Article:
Caries affecting bone is a chronic inflammation, with rarefaction or absorption of bone-tissue attended by suppuration; it is molecular death of bone, being a disintegration of the tissue. Both necrosis and caries of bone bear the same relation to the osseous tissue, that gangrene and ulceration do to the soft tissues. When percussion is made a different sound is distinguished between necrosis and caries of bone, owing to the difference in the degree of density. The probe reveals a sharp sound in the case of necrosed bone, owing to its hardness, while the use of this instrument reveals a dull sound in the case of caries of bone, and the probe also penetrates the diseased structure.

The causes of caries of bone depend upon a chronic inflamma-tory condition generally due to tubercular or syphilitic infection. Among the bones most frequently attacked are the bones of the face, and the lower jaw, especially the latter. The syphilitic form most commonly affects the bones of the nose and palate. When carious bone is exposed, it is found to be softened and disintegrated, and portions have been removed by liquefaction or absorption, leaving a greater or less cavity, the surface of which is covered with granulations and pus. Among the granulations may be found small spiculae of dead bone, surrounded by pus. In caries of bone resulting from syphilis, ulceration destroys the external surface of the bone, leaving a granulating surface, discharging the gummy pus. 10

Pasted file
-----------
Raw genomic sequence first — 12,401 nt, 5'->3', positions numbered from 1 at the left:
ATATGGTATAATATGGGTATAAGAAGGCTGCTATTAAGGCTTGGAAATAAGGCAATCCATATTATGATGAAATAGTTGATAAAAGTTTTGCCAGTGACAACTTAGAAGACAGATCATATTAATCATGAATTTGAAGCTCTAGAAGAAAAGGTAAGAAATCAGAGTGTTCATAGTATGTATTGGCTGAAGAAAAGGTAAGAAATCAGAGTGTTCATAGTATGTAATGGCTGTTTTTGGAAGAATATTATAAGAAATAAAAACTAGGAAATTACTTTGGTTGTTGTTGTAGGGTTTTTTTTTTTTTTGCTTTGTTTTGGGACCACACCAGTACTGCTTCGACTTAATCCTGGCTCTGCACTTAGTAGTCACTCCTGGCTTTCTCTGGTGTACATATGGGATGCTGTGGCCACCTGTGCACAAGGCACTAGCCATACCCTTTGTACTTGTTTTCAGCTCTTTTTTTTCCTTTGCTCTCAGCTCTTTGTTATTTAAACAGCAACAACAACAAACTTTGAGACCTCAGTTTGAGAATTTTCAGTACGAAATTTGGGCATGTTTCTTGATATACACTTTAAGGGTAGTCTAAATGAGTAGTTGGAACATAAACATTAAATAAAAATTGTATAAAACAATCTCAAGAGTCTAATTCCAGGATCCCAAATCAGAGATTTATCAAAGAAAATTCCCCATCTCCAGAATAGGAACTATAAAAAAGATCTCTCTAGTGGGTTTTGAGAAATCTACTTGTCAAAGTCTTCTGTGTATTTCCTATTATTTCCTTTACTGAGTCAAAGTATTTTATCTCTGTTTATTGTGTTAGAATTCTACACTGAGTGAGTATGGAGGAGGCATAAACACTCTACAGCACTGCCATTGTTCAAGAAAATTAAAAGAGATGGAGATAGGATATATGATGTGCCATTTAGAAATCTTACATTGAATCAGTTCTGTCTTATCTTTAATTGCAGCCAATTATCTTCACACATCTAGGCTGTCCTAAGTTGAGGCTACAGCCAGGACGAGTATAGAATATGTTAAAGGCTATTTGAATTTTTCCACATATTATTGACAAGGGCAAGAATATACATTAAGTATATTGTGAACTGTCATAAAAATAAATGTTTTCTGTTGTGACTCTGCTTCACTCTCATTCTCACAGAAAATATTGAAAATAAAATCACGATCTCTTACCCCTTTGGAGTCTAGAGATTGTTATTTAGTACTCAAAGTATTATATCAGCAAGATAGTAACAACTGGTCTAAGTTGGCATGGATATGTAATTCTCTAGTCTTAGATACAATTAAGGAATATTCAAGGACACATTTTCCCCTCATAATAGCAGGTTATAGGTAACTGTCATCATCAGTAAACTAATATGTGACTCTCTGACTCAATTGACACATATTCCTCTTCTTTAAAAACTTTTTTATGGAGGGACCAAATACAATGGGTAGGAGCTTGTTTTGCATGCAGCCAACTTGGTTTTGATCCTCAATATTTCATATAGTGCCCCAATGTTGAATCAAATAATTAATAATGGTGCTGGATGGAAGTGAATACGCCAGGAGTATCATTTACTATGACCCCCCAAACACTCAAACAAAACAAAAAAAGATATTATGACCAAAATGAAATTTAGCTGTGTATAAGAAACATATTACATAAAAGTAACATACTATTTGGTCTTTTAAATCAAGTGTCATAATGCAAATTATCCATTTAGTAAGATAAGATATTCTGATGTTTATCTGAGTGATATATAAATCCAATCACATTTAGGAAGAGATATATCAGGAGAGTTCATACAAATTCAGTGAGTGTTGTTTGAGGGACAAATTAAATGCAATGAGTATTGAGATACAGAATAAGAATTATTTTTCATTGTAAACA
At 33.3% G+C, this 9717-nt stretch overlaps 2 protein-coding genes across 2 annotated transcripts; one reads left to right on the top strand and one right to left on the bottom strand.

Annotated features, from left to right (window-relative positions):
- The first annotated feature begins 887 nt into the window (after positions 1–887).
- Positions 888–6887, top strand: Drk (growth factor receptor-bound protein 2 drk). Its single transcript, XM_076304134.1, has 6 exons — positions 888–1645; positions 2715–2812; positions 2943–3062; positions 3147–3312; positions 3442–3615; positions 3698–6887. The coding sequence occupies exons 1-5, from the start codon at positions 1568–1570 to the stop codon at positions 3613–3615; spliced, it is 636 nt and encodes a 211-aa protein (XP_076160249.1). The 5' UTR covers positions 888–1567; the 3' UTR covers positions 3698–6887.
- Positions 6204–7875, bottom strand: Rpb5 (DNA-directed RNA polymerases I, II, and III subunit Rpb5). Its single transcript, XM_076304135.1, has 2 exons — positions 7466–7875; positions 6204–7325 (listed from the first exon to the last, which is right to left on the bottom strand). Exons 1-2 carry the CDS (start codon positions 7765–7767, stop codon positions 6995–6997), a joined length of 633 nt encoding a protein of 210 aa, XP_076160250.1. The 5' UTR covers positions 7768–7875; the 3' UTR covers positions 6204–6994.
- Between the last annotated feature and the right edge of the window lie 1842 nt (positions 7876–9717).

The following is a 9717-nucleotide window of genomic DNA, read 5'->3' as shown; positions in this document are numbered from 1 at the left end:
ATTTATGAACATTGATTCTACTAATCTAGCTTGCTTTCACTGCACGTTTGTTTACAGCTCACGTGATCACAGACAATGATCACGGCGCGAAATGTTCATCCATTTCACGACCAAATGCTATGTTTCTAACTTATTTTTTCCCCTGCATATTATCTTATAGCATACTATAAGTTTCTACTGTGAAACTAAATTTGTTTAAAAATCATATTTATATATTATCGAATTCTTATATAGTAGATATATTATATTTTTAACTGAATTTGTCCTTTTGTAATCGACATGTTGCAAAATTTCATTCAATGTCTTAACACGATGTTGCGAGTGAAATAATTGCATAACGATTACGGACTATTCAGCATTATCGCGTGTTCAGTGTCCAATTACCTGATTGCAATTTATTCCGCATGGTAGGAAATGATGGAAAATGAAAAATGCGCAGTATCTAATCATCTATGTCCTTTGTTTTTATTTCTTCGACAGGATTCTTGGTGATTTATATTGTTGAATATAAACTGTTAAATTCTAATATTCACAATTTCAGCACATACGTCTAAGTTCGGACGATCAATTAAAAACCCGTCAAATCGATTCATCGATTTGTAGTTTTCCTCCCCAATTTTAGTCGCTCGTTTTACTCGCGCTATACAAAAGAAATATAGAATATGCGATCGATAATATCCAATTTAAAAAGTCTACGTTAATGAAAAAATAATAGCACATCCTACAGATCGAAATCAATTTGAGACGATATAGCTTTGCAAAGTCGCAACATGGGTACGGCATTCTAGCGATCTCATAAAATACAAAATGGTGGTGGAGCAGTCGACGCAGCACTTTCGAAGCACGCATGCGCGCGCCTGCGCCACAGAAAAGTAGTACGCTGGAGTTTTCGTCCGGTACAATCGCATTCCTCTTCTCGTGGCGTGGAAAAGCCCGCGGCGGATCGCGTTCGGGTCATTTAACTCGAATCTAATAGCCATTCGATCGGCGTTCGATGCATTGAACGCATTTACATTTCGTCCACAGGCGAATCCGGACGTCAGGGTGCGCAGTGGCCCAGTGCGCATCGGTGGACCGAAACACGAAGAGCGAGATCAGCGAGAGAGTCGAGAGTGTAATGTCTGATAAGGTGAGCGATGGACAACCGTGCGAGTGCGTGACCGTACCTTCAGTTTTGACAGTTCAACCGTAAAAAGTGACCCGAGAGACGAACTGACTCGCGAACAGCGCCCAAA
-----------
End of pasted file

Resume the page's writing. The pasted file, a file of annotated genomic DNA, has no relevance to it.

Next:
Treatment

The treatment of caries of bone consists in removing the carious portion with the bone-chisel and sharp spoon and disinfecting the entire tract with hydrogen peroxide or caustic pyrozone, then packing the wound with iodoform gauze, soaked in a mixture of balsam of Peru containing ten per cent. of guiacol. The constitutional treatment consists in the giving of tonics, such as iron, quinine, cod-liver oil, and malt extracts, and nourishing food.